Mike Bloomberg doesn’t want Silicon Valley’s money. He does want its employees.

Mike Bloomberg is not asking Silicon Valley leaders for their money as he ramps up his presidential campaign, but he is asking them for a different kind of precious possession — their employees.

On Monday, Bloomberg’s campaign gathered hundreds of tech leaders on a conference call and asked them to refer their most talented technical colleagues and friends to Bloomberg’s gargantuan election operation in New York. Recode obtained access to the private call and registered for it.

The request made plain Bloomberg’s comfort with — and, in some ways, dependence on — the Silicon Valley companies that have been persistently criticized during the 2020 Democratic primary. Bloomberg’s rivals are going on the offensive against tech industry or downplaying their ties to it. But rather than minimizing his ties to Big Tech, Bloomberg is actively soliciting the industry’s help.

The call came at a time when the Democratic Party is assessing how far behind it is in the digital war it is waging with Republicans following a major technical setback in Iowa. Bloomberg is offering a new path — and is executing an unprecedentedly expensive political advertising campaign.

Familiar faces within Bloomberg’s campaign made the pitch, including Gary Briggs, the former chief marketing officer of Facebook, and Jeff Glueck, the former CEO of Foursquare. Together, Briggs and Glueck oversee Bloomberg’s digital advertising agency, called Hawkfish. Another key player in the Bloomberg’s Silicon Valley pitch: Rusty Rueff, a top fundraiser for the Obama campaign in Silicon Valley, whose new commitment to the Bloomberg campaign hasn’t previously been reported.

On the Monday call, Glueck said he needed the tech leaders to pitch jobs on the Bloomberg campaign to “your most talented friends” and “send them our way,” especially those with expertise in data science, internet marketing, advertising buying and analytics.

“Just to make a plea: We need the very best people — but it doesn’t help to send us lots of people who want to drift in and out for a briefing and give advice, to be honest,” said Glueck.

“If I have one more person who decides they want to come in for a couple hours and give us advice, I think I’m going to lose my mind,” said Briggs. “I used to appreciate the advice — but now there’s just a lot of work to be done.”

Bloomberg has many fans among Silicon Valley’s power elite. The former New York mayor held a reception at an art gallery last month that was well attended by many of its most influential leaders, such as Ron Conway and Mary Meeker. Later this week, according to an invitation seen by Recode, a group of two dozen New York tech leaders will host an event to organize their community behind Bloomberg, who was instrumental in setting up New York’s burgeoning tech industry. And on that same day in San Francisco, a group with strong tech representation is set to huddle and hear from campaign leadership at an event organized by Roy Bahat, the head of a Bloomberg-backed venture capital firm.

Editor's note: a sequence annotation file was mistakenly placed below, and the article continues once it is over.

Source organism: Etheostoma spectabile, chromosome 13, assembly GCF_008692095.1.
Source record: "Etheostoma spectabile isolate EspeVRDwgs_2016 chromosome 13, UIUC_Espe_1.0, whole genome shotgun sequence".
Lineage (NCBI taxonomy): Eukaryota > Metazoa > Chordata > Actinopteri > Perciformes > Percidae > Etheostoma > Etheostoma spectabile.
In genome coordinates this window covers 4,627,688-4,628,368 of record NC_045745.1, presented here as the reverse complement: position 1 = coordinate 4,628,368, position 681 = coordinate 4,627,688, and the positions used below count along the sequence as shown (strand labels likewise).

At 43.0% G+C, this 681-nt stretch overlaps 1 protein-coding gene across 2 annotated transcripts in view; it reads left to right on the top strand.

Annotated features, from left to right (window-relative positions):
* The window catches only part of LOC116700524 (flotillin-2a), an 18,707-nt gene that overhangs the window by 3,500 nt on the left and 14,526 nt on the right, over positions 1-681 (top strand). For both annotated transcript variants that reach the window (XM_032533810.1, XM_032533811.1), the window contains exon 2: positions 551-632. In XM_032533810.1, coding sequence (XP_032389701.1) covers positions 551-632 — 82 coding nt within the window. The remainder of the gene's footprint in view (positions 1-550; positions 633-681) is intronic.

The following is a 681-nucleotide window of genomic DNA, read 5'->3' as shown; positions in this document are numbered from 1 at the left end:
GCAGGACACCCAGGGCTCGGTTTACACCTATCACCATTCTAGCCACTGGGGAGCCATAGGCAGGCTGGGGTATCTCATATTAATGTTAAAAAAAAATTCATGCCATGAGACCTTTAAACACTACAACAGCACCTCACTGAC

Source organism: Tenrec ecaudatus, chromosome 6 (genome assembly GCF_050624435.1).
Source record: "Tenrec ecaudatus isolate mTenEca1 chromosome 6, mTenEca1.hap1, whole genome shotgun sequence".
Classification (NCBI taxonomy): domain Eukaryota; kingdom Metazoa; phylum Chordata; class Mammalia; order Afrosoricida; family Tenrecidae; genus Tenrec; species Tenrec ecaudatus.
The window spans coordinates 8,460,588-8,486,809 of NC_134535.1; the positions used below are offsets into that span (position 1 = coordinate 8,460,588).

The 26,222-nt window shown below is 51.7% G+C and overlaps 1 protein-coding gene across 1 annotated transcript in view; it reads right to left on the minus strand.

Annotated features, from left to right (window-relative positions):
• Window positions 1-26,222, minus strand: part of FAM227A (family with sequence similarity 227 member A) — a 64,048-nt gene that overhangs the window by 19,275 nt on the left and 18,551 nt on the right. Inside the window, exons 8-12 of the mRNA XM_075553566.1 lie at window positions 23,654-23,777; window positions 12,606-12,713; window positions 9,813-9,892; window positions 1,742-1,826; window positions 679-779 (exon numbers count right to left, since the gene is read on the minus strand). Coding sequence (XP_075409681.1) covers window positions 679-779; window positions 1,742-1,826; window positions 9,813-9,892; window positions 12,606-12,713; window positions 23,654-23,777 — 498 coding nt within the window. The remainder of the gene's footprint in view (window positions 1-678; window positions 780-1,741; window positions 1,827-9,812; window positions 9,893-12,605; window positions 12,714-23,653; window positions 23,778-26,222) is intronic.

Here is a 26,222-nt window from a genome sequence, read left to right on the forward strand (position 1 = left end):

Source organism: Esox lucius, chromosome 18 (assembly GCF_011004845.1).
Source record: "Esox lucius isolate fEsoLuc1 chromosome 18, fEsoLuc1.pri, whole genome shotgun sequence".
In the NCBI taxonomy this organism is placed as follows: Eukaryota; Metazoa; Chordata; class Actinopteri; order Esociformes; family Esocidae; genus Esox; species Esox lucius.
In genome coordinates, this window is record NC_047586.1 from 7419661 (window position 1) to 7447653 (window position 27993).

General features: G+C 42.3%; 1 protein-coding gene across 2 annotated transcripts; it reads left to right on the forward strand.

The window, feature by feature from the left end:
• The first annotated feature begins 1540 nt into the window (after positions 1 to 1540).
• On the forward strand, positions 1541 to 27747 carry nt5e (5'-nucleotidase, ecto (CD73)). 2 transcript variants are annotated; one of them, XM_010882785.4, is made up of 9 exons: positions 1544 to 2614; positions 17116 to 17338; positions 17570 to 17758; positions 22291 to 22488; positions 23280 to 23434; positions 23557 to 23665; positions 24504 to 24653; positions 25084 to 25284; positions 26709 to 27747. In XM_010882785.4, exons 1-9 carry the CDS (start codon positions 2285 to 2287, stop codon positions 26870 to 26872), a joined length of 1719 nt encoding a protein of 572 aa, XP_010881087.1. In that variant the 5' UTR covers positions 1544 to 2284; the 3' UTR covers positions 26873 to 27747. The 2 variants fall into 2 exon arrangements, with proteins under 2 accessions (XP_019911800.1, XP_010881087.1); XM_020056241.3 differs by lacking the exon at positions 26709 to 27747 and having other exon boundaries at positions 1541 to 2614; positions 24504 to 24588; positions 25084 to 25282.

All of this outreach isn’t usually unusual — but it definitely is in 2020. Other leading candidates, Elizabeth Warren and Bernie Sanders, have animated their campaigns with strong denunciations of Silicon Valley companies and their leaders. And those who are more friendly with the tech community, like Pete Buttigieg, are more circumspect in seeking their explicit support, or at least are more quiet about it.

(That being said, other moderate candidates are headed to Silicon Valley to raise money later this week: Buttigieg will have four fundraisers in the Bay Area on Thursday and Friday, and Amy Klobuchar, another moderate, has at least one high-dollar event scheduled for San Francisco on Friday, according to invitations seen by Recode.)

What is clear by this point in the primary, though, is that Bloomberg is approaching Silicon Valley differently. His campaign called upon the hundreds of tech leaders to not only send their employees, but also to make sure to proudly share their support for Bloomberg. At one point in the call, they celebrated a recent pro-Bloomberg Facebook post by Raj Kapoor, a top executive at Lyft, and said that it made him “Tech Leader of the Week.”

The Democratic Party’s need to harness the help of tech is, in some ways, never more urgent. The party was badly embarrassed last week by major technical delays in the Iowa caucuses, which has cast a stench over existing data and digital tools used by the left. And that’s something that Glueck and Briggs — who are pitching a wildly expensive new project at Hawkfish — had to confront on the call with tech leaders on Monday, who were asked to distinguish themselves from that app, Shadow.

“This is a tens of millions of dollars investment in doing it right,” Glueck said. “Democracy should not be sacrificed to a coupon deal.”